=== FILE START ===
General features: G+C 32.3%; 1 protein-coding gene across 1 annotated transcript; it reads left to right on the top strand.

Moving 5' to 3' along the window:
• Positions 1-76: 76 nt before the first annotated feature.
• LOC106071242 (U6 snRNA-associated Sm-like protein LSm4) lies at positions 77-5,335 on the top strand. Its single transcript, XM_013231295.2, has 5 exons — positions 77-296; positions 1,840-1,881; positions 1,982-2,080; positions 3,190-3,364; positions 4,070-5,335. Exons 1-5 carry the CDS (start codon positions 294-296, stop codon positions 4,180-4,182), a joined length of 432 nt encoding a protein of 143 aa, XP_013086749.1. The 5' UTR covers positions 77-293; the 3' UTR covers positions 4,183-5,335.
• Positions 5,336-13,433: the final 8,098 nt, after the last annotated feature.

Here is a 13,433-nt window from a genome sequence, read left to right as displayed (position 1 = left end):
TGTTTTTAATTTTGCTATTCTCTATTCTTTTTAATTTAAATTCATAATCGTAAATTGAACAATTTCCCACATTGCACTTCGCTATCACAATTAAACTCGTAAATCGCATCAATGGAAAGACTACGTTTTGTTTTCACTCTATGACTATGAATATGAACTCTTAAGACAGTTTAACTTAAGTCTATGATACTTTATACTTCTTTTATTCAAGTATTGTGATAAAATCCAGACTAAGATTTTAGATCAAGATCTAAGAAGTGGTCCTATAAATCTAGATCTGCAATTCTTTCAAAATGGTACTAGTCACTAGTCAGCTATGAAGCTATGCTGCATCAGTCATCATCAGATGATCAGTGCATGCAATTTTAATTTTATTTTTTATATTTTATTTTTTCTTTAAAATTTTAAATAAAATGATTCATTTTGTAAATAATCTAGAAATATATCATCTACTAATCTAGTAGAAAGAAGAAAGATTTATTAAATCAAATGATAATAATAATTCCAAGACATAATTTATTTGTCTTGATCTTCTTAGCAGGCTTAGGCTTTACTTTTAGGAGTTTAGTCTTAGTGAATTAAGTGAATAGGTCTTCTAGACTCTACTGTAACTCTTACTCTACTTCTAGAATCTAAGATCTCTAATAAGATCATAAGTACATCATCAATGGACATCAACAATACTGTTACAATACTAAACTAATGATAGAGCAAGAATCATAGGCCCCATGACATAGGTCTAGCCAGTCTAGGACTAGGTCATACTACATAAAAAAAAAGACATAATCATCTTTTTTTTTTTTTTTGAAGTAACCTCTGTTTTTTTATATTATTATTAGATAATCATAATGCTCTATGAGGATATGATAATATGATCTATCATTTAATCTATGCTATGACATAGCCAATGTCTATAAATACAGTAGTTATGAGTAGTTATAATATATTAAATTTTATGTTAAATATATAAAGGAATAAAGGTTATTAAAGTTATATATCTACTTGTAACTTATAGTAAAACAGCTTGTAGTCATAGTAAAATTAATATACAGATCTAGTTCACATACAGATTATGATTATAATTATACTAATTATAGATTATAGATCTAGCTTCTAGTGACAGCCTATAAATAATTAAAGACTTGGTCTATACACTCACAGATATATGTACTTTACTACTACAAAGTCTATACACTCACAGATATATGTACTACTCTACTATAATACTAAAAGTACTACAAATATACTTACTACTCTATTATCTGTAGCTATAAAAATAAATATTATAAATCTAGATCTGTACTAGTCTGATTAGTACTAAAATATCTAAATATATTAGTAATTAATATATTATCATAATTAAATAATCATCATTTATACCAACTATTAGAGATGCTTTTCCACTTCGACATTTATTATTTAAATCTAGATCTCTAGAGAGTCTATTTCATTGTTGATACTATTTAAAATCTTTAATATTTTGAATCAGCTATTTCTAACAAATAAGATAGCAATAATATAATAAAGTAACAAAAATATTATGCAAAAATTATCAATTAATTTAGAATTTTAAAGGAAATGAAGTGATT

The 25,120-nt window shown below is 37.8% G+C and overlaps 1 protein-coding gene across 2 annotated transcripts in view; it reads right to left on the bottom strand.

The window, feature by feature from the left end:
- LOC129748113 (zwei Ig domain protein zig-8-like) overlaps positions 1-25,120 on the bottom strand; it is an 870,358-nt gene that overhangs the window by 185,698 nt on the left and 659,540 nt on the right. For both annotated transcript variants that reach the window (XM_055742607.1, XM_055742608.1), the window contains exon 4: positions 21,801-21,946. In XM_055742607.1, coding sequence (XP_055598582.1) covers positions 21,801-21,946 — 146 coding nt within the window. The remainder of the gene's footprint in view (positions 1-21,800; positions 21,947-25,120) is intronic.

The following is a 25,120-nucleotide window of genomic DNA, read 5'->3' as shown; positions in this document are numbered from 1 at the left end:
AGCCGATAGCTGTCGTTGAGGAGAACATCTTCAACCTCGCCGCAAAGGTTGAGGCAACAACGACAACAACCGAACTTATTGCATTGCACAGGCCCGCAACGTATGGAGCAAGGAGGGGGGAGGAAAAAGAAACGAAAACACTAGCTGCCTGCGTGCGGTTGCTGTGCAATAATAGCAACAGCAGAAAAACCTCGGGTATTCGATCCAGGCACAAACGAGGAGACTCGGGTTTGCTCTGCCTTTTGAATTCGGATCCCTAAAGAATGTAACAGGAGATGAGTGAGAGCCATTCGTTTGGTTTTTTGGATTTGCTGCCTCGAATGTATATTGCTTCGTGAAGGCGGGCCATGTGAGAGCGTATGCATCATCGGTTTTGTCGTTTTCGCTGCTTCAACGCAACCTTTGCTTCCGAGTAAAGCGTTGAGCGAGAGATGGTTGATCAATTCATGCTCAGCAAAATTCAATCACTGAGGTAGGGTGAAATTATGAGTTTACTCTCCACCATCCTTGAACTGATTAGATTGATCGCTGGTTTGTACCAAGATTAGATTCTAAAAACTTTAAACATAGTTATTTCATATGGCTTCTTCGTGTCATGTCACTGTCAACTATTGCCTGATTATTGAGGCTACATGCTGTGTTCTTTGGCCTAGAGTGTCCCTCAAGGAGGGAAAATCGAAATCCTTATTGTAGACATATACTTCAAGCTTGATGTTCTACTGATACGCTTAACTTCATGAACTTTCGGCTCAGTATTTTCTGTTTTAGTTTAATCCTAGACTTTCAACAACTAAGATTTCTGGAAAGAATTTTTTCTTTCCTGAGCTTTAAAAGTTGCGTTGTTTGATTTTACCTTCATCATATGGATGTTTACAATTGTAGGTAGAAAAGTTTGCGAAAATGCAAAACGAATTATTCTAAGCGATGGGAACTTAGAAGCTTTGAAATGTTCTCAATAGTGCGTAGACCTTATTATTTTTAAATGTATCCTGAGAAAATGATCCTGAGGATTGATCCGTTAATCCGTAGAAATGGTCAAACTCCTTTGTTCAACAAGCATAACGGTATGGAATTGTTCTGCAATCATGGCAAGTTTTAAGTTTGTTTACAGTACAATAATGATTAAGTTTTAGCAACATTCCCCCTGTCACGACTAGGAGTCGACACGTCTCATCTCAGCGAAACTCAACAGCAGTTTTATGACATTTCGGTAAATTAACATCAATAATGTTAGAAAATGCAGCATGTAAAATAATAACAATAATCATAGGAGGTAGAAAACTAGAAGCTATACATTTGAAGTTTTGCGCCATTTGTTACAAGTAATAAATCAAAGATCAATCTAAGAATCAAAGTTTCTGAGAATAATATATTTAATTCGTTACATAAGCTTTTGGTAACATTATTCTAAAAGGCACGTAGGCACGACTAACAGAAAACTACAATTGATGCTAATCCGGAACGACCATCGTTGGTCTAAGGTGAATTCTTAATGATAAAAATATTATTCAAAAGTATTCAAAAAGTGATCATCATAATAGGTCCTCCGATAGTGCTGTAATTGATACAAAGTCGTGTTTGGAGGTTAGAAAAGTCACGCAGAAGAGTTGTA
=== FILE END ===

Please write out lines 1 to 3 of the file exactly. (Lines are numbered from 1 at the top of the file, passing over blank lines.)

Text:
General features: G+C 32.3%; 1 protein-coding gene across 1 annotated transcript; it reads left to right on the top strand.

Moving 5' to 3' along the window:
• Positions 1-76: 76 nt before the first annotated feature.